Not more than five minutes later, a police car pulled up outside my son's home. A very nice officer calmly listened to my story and then checked out the empty house. When he returned, he told me everything looked to be in order with no signs of a break-in. He said he would drive by several times during the night to check both that house and the empty one across the street, and when I told him my son's house would also be unattended over night, he promised to check it also. 

I figured that was the end of it, but maybe ten minutes later, the policeman returned, this time with a smile on his face. He told me he'd been checking around with the neighbors and discovered that the car belonged to one neighbor who'd been parking it overnight in that driveway for a couple of weeks after catching kids drinking beer behind the empty home's garage. The idea was to scare the kids off if they returned. 

According to the man's wife, I witnessed him leaving for work. She said he was probably checking me out because he'd never met me or my husband and wondered who we were. I was totally embarrassed about the whole thing, but the officer kindly assured me I'd done the right thing calling the police.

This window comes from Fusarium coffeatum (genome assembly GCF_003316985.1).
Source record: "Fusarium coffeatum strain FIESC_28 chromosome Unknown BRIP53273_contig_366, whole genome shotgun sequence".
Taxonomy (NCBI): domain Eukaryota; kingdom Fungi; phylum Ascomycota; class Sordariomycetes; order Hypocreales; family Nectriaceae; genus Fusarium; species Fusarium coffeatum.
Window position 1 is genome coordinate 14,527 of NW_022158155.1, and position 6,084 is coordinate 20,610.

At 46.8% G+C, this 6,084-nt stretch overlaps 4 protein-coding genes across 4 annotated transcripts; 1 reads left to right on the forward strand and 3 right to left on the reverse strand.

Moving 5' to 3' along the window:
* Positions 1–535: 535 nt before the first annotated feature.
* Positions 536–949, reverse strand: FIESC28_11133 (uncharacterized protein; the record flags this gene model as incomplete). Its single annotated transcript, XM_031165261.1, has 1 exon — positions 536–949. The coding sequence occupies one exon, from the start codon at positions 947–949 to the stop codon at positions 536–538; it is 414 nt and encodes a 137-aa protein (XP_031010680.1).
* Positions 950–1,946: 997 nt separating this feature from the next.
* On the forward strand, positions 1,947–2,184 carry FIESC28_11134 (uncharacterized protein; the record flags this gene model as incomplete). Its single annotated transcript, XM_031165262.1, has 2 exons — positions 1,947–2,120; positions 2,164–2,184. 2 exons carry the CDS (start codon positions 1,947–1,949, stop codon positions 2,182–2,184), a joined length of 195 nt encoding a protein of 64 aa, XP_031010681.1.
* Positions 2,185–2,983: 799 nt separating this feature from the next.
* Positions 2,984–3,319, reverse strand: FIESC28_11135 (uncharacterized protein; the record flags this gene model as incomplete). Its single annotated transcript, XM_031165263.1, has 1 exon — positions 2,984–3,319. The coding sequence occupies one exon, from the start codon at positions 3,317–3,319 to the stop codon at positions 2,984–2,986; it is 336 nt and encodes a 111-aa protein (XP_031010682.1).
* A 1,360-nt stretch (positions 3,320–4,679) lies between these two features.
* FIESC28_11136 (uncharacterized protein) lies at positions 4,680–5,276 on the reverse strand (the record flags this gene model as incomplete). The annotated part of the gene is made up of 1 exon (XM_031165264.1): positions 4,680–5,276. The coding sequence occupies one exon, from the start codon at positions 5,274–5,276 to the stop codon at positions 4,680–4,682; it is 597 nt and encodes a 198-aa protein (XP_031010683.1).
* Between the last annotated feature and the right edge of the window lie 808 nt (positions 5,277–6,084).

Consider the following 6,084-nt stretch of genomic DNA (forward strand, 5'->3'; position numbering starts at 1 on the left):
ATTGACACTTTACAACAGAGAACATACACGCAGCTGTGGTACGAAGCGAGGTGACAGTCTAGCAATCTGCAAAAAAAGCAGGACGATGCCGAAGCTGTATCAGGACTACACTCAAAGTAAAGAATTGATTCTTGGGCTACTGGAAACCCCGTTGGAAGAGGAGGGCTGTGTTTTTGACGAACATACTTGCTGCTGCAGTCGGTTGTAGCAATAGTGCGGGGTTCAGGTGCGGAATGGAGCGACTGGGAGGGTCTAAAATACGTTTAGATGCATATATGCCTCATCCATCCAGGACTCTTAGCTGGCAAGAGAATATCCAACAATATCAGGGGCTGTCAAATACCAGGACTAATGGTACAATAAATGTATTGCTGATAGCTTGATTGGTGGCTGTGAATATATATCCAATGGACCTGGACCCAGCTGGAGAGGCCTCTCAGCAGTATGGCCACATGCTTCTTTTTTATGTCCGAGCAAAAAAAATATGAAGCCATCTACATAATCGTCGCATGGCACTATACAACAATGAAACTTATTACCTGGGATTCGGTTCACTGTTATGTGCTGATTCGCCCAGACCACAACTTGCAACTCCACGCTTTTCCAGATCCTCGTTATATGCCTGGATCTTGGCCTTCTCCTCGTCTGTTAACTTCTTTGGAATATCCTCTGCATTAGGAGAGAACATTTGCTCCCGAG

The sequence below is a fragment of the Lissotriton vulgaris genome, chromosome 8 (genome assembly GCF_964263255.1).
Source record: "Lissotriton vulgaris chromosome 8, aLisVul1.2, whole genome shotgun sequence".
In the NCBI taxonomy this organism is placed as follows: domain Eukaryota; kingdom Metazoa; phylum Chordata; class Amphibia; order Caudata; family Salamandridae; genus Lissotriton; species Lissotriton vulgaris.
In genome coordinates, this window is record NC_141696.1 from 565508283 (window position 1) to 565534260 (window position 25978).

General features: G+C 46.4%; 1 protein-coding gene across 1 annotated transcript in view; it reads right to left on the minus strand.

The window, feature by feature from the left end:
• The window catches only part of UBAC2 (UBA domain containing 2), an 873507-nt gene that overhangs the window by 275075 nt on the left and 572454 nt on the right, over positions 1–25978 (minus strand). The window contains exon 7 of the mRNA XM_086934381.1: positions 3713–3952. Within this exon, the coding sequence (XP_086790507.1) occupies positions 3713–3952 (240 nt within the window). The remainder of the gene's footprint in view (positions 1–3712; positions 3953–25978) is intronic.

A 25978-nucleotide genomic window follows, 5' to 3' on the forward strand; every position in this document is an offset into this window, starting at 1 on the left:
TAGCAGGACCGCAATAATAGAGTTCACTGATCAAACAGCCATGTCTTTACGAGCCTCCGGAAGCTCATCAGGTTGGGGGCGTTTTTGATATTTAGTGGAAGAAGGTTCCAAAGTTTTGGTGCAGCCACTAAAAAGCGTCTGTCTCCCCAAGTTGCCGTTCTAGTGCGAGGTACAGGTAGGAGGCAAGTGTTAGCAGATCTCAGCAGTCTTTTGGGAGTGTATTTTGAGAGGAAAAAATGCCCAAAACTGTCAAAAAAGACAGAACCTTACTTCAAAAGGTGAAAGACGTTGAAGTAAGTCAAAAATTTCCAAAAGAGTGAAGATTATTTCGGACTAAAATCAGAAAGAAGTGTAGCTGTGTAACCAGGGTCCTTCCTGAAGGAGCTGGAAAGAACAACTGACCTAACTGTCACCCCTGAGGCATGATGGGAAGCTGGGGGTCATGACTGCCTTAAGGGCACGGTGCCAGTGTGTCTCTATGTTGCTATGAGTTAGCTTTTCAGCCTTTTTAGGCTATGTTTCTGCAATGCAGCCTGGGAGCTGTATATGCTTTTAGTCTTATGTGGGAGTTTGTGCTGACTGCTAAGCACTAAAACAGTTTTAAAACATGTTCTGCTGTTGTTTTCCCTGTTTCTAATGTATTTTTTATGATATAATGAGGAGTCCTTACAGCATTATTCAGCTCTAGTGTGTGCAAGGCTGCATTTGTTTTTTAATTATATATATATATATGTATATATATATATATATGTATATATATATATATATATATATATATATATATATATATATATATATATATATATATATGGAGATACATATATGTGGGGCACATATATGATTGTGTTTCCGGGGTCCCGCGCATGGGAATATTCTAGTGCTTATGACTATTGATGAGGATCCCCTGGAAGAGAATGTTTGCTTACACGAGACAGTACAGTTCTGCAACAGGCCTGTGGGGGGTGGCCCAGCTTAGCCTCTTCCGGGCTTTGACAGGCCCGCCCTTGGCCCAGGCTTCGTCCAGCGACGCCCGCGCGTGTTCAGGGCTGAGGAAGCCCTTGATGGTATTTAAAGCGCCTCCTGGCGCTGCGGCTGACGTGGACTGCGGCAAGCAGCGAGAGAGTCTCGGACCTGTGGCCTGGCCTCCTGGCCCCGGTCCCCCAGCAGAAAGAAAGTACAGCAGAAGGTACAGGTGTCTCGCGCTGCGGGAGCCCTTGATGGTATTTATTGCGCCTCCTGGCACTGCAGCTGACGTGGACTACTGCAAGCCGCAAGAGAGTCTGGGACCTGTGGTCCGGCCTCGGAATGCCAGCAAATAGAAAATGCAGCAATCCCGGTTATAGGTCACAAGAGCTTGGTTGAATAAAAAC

I was even more embarrassed when I later learned from my daughter-in-law that the man in question was much older than I thought. The father of two grade school children, he was at least thirty years old, and probably older. 

So how good was I as an eyewitness? Not good at all. I misjudged the man's age by a good ten years. I couldn't describe his clothing. I didn't know the make or model of the car, or the license plate numbers. I was only thirty feet away from the man, and all I could really describe was his hair color and style.